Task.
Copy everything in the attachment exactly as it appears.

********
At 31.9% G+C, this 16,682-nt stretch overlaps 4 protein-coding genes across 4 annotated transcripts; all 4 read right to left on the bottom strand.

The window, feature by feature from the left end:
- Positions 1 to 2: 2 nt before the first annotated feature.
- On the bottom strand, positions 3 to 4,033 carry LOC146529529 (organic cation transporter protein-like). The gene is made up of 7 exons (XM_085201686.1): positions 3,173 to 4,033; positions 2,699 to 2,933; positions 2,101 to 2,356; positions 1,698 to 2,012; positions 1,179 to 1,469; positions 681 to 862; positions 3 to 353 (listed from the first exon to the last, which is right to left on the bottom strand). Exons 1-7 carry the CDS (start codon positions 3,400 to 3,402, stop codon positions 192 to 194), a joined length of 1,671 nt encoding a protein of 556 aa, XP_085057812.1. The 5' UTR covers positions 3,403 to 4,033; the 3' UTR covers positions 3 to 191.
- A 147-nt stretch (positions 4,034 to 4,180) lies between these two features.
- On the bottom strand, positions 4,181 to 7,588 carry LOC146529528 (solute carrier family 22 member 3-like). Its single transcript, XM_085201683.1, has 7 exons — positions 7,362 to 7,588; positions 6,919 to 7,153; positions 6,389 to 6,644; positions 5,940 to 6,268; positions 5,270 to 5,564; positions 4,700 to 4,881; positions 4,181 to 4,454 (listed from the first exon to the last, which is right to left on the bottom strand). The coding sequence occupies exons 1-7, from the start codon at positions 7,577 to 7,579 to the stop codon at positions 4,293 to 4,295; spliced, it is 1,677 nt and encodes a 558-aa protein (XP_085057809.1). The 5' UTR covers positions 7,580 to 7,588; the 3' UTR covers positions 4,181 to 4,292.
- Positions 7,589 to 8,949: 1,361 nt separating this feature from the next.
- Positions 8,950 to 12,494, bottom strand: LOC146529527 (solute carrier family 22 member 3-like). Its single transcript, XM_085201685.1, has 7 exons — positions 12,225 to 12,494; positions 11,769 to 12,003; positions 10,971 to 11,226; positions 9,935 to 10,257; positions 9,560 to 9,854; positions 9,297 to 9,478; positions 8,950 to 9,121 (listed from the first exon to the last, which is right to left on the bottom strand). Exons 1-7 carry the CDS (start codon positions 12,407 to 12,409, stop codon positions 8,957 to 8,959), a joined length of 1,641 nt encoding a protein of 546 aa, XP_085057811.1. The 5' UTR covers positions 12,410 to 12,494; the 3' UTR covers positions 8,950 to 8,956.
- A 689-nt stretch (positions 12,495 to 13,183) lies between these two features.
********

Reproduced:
At 31.9% G+C, this 16,682-nt stretch overlaps 4 protein-coding genes across 4 annotated transcripts; all 4 read right to left on the bottom strand.

The window, feature by feature from the left end:
- Positions 1 to 2: 2 nt before the first annotated feature.
- On the bottom strand, positions 3 to 4,033 carry LOC146529529 (organic cation transporter protein-like). The gene is made up of 7 exons (XM_085201686.1): positions 3,173 to 4,033; positions 2,699 to 2,933; positions 2,101 to 2,356; positions 1,698 to 2,012; positions 1,179 to 1,469; positions 681 to 862; positions 3 to 353 (listed from the first exon to the last, which is right to left on the bottom strand). Exons 1-7 carry the CDS (start codon positions 3,400 to 3,402, stop codon positions 192 to 194), a joined length of 1,671 nt encoding a protein of 556 aa, XP_085057812.1. The 5' UTR covers positions 3,403 to 4,033; the 3' UTR covers positions 3 to 191.
- A 147-nt stretch (positions 4,034 to 4,180) lies between these two features.
- On the bottom strand, positions 4,181 to 7,588 carry LOC146529528 (solute carrier family 22 member 3-like). Its single transcript, XM_085201683.1, has 7 exons — positions 7,362 to 7,588; positions 6,919 to 7,153; positions 6,389 to 6,644; positions 5,940 to 6,268; positions 5,270 to 5,564; positions 4,700 to 4,881; positions 4,181 to 4,454 (listed from the first exon to the last, which is right to left on the bottom strand). The coding sequence occupies exons 1-7, from the start codon at positions 7,577 to 7,579 to the stop codon at positions 4,293 to 4,295; spliced, it is 1,677 nt and encodes a 558-aa protein (XP_085057809.1). The 5' UTR covers positions 7,580 to 7,588; the 3' UTR covers positions 4,181 to 4,292.
- Positions 7,589 to 8,949: 1,361 nt separating this feature from the next.
- Positions 8,950 to 12,494, bottom strand: LOC146529527 (solute carrier family 22 member 3-like). Its single transcript, XM_085201685.1, has 7 exons — positions 12,225 to 12,494; positions 11,769 to 12,003; positions 10,971 to 11,226; positions 9,935 to 10,257; positions 9,560 to 9,854; positions 9,297 to 9,478; positions 8,950 to 9,121 (listed from the first exon to the last, which is right to left on the bottom strand). Exons 1-7 carry the CDS (start codon positions 12,407 to 12,409, stop codon positions 8,957 to 8,959), a joined length of 1,641 nt encoding a protein of 546 aa, XP_085057811.1. The 5' UTR covers positions 12,410 to 12,494; the 3' UTR covers positions 8,950 to 8,956.
- A 689-nt stretch (positions 12,495 to 13,183) lies between these two features.